Historical fiction is definitely one of my favorite genres. I have read The Song of Achilles by Madeline Miller before, but wanted to re-read it this summer.
Song of Achilles
This is a familiar story for anyone familiar with the Western literary canon, but unlike the traditional telling, The Song of Achilles looks at The Iliad and the Trojan War through the eyes of Patroclus, Achilles' lifelong companion.
You know the story: Paris steals Helen from Menelaus and that launches a thousand ships to wage war on Troy. During the conflict, Agamemnon, Menelaus' brother, steals a slave girl from Achilles. The greatest warrior that ever was refuses to fight for the Greeks any longer, so Patroclus dons Achilles' armor instead and is slain by Prince Hector of Troy. Achilles kills Hector and drags him around the walls of the city. Then Paris kills Achilles. The difference in this re-telling is the narrative that leads up to the war.
Pederasty in ancient Greece was a socially accepted and acknowledged romantic relationship between an adult male (the erastes) and a younger male (the eromenos) usually in his teens. Homosexual relations between men of the same age was much more rare. When I read The Iliad in my Western Civilization class in college, the relationship between Patroclus and Achilles was described as a deep connection or friendship; there may have been speculation that they were lovers, but it certainly wasn't the prevailing theory. Miller roots her story in that exact interpretation: she portrays Achilles, Aristos Achaion "the best of the Greeks", as a man in a loving, life-long relationship with Patroclus. They became lovers as teens and remained together until death.
Miller's story is told through Patroclus' eyes...oddly, even after his death, he still narrates the tale. I found this a highly enjoyable take on the story. Miller develops Patroclus and Achilles as fully fledged characters, depicting them from childhood all the way through adulthood. She paints a sincere devotion between them; though both briefly experiment with sex with women - Achilles even marries and has a child -, they never stray too far from each other and Achilles refuses to leave Patroclus despite intense pressure from his mother, Thetis. This is a solid read for fans of historical fiction and/or classical re-tellings. I thoroughly enjoyed it.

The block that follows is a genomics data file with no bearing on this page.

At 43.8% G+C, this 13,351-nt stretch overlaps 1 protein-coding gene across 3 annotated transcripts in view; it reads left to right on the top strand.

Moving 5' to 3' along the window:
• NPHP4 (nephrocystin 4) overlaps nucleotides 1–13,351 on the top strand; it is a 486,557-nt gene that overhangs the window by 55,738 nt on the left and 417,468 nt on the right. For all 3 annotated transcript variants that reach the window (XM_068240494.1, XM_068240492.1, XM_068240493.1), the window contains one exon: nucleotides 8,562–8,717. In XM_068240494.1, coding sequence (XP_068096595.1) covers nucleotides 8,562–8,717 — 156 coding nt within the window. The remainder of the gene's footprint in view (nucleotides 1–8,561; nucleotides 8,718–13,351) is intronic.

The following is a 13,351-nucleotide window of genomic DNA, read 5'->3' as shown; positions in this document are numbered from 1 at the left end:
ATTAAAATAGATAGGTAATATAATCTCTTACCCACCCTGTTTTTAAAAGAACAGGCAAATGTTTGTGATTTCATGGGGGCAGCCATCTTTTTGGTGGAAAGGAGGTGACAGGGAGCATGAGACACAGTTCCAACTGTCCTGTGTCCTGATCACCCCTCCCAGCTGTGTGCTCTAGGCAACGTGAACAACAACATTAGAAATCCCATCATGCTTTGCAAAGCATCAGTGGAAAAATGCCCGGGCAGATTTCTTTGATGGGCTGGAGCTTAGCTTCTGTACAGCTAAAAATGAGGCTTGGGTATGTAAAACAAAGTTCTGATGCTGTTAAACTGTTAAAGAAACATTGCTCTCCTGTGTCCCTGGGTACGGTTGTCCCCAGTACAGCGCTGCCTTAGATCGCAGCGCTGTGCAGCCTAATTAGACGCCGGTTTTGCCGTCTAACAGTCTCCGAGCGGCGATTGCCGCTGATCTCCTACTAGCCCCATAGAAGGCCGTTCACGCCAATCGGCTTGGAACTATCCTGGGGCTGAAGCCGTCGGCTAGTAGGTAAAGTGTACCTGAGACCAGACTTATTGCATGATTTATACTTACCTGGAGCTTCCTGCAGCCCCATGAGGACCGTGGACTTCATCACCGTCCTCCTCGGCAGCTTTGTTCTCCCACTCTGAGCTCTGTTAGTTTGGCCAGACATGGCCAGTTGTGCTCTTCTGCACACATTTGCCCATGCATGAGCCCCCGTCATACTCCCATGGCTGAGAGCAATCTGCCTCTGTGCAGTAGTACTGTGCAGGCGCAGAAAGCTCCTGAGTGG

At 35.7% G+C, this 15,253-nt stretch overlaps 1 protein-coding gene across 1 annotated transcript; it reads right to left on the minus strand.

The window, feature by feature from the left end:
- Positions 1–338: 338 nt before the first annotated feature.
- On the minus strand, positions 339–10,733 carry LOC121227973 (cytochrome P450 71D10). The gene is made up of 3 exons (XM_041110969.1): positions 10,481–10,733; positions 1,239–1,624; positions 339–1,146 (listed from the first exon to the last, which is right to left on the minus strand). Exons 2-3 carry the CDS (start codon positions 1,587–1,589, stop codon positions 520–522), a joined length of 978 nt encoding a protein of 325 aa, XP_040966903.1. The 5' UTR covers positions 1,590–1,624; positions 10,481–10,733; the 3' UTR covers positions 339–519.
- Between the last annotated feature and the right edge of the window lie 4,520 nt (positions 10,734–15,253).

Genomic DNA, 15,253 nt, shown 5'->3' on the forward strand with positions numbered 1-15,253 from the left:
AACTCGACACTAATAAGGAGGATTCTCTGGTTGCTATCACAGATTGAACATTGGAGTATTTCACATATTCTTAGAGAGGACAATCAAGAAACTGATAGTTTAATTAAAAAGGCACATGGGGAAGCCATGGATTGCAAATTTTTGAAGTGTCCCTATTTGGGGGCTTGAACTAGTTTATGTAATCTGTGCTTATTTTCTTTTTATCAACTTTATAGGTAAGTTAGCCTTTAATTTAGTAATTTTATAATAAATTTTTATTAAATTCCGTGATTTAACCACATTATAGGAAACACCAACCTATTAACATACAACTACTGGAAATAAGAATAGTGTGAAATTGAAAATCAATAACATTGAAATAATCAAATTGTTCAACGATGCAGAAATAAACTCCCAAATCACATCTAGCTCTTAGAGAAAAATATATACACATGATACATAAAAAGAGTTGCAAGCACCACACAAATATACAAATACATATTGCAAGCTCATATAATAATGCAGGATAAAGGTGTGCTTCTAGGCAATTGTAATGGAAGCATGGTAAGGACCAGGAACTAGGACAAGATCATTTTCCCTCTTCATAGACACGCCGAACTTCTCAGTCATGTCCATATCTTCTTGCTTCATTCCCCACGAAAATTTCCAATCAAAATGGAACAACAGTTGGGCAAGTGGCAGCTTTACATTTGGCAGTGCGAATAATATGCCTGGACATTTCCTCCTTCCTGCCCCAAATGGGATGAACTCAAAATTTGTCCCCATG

Fish - Eyes and All
There isn't a whole lot of food in this book. But a few passages from their time with Chiron stand out. "Every evening and every morning we helped with meals, churning the thick goat’s milk for yogurt and cheese, gutting fish. It was work we had never been allowed to do before, as princes, and we fell upon it eagerly. Following Chiron’s instructions, we watched in amazement as butter formed before our eyes, at the way pheasant eggs sizzled and solidified on fire-warmed rocks" (pg. 75).
They ate beef stew and lots of fruit. Then I was inspired to make a whole roasted fish that was simple but completely embodied eating well, in my mind. "The meal was very good that night, roasted fish dressed with lemon and herbs, fresh cheese and bread, and he ate well" (pg. 34).
I know there are a lot of people who don't like to eat whole animals: fish with eyeballs, shrimps with heads, etc. But we love it! So I decided to share whole oven-roasted black bass. That's what was fresh at the market the day I made this dinner.
serves 3 or 4
2 whole black bass, gutted, but head and tail intact
freshly ground salt
freshly ground pepper
organic herbs (I used parsley)
organic lemon wedges or slices
Also needed: parchment paper-lined baking sheet
Lay your fish on a parchment paper and preheat the oven to 425 degrees Fahrenheit. Sprinkle the inside cavity of the fish with salt and pepper. Place the lemon slices and herbs along the inside. You can secure the fish with a toothpick or twine. I just folded it closed and placed it on the parchment paper-lined baking sheet.
Place some lemon slices on the top. Then sprinkle the outside of the fish with salt and pepper. Drizzle with olive oil and place in the oven. Roast for 20 to 25 minutes - until the flesh is opaque and the skin is browned and crisped. Serve immediately.